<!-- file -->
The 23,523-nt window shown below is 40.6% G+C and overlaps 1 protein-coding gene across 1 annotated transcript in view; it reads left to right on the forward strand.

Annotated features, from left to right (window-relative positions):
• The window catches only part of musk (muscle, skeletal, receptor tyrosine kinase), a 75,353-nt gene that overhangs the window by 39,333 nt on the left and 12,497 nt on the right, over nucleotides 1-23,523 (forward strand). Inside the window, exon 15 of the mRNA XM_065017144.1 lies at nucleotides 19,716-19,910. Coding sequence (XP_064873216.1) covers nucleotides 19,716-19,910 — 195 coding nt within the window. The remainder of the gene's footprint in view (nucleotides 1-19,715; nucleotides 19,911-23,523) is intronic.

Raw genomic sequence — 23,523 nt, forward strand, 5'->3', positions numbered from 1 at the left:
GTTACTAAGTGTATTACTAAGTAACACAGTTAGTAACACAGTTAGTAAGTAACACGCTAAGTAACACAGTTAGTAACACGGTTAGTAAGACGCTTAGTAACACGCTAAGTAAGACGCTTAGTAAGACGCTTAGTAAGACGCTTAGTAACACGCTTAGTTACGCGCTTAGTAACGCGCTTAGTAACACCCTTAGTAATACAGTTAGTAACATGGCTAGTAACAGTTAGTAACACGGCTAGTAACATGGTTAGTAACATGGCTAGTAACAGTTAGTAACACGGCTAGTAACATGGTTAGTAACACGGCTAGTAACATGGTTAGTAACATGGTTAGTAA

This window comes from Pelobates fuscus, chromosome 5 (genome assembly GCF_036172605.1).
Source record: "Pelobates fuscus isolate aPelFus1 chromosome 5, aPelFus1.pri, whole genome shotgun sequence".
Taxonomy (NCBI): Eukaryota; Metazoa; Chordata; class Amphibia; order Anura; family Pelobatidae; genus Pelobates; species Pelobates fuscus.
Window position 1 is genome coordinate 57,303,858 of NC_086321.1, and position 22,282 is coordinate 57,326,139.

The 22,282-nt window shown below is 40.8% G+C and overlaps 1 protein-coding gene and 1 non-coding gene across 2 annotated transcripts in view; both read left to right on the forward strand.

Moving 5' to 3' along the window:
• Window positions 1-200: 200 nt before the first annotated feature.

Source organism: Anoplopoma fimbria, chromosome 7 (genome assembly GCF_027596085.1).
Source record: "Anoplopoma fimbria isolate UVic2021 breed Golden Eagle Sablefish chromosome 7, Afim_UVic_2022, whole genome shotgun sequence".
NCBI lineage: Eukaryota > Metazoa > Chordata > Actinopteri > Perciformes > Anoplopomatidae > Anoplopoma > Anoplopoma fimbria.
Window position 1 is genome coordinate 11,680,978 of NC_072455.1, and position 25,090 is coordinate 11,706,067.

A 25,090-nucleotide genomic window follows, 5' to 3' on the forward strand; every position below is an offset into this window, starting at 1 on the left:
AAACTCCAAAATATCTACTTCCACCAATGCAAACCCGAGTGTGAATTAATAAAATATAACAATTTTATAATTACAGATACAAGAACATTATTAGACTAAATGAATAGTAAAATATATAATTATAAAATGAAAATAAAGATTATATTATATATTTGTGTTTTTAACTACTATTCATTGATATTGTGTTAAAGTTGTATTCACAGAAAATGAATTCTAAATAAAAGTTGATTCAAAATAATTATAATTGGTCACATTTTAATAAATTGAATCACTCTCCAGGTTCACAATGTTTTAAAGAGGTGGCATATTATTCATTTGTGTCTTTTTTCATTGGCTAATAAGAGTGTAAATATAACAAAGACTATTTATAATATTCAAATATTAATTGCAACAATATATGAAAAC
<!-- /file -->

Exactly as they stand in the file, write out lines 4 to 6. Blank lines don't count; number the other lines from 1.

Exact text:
Raw genomic sequence — 23,523 nt, forward strand, 5'->3', positions numbered from 1 at the left:
GTTACTAAGTGTATTACTAAGTAACACAGTTAGTAACACAGTTAGTAAGTAACACGCTAAGTAACACAGTTAGTAACACGGTTAGTAAGACGCTTAGTAACACGCTAAGTAAGACGCTTAGTAAGACGCTTAGTAAGACGCTTAGTAACACGCTTAGTTACGCGCTTAGTAACGCGCTTAGTAACACCCTTAGTAATACAGTTAGTAACATGGCTAGTAACAGTTAGTAACACGGCTAGTAACATGGTTAGTAACATGGCTAGTAACAGTTAGTAACACGGCTAGTAACATGGTTAGTAACACGGCTAGTAACATGGTTAGTAACATGGTTAGTAA

This window comes from Pelobates fuscus, chromosome 5 (genome assembly GCF_036172605.1).